Stretching Before Warm-Up Swings May Harm Golf Game
Study links it to a 60 percent drop in accuracy, possibly due to slacker tendons
WEDNESDAY, Dec. 29, 2010 (HealthDay News) -- Stretching before taking warm-up swings may hurt your golf game, a new study suggests.
Doing a passive, static stretching routine before taking practice swings results in "significant decreases in clubhead speed, distance, accuracy and consistent ball contact," according to Jeffrey C. Gergely, of Stephen F. Austin State University in Nacogdoches, Texas.
He compared two different warm-up routines in a group of nine young male competitive golfers. On one day, the golfers did an active warm-up consisting of a series of practice swings. On another day, they did a 20-minute passive, static stretching warm-up before doing the practice swings. The stretching warm-up included 12 stretches, starting with the neck and proceeding to the calves.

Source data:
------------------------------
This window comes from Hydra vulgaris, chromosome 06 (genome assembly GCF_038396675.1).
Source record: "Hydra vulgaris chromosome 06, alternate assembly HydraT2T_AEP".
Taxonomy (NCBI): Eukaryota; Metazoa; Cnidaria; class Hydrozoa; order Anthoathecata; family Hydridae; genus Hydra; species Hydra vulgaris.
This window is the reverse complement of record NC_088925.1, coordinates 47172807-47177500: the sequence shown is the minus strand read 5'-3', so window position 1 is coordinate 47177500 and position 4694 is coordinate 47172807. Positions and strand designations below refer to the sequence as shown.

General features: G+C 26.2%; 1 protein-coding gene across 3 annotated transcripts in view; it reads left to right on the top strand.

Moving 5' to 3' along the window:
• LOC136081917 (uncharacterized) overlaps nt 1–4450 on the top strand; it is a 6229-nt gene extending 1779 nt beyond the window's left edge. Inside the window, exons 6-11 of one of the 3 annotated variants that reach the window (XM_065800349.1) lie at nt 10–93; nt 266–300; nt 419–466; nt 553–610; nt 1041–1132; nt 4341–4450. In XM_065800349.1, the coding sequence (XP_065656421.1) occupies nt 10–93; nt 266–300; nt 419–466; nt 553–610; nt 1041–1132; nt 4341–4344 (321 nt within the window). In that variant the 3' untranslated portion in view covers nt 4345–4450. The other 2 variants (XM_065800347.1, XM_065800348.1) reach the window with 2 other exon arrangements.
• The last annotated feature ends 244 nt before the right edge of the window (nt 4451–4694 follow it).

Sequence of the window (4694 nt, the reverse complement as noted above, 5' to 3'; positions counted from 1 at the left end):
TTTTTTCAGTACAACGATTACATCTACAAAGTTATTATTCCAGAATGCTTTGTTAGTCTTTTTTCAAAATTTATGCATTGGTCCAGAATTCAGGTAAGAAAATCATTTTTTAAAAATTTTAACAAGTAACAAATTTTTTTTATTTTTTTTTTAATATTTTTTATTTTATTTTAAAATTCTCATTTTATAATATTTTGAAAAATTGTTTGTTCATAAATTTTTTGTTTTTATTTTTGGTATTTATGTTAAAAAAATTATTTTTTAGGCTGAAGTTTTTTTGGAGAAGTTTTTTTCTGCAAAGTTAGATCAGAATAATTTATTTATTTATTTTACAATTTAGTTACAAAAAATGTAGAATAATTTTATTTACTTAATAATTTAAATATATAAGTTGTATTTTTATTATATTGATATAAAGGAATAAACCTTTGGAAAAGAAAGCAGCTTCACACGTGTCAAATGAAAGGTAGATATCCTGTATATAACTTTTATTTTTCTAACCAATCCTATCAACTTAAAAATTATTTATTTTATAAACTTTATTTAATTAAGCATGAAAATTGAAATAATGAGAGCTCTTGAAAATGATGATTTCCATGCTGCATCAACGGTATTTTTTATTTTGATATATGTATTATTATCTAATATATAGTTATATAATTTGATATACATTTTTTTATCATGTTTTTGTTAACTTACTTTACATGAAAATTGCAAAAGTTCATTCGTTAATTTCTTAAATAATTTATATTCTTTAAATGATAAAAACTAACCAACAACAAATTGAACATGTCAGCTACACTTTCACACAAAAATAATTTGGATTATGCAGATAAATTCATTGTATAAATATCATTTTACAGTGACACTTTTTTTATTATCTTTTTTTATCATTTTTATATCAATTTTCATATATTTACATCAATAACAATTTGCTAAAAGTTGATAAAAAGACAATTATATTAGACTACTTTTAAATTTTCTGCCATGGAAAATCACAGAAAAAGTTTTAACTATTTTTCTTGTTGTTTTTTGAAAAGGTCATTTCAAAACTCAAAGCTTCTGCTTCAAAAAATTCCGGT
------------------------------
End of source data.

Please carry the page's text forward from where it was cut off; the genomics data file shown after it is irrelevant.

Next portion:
After each warm-up routine, the golfers hit three full-swing shots with their driver and were assessed on four measures: distance, clubhead speed, accuracy and ball contact. On all four measures, the golfers performed worse after doing the passive warm-up routine -- clubhead speed was 5 percent slower, distance was 7 percent shorter, and accuracy was reduced by more than 60 percent.
Most of those differences were still evident when the golfers were assessed again an hour after doing the warm-up routines.
Stretching may cause tendons to become slack, thus reducing their ability to transmit force, Gergley suggested.
The study appears in the December issue of the Journal of Strength and Conditioning Research.
Gergley said golfers should "get warm, stretch briefly and then start swinging clubs, ultimately reaching the tempo [and] speed you will use when you play."
The American Academy of Orthopaedic Surgeons offers tips to prevent golf injuries.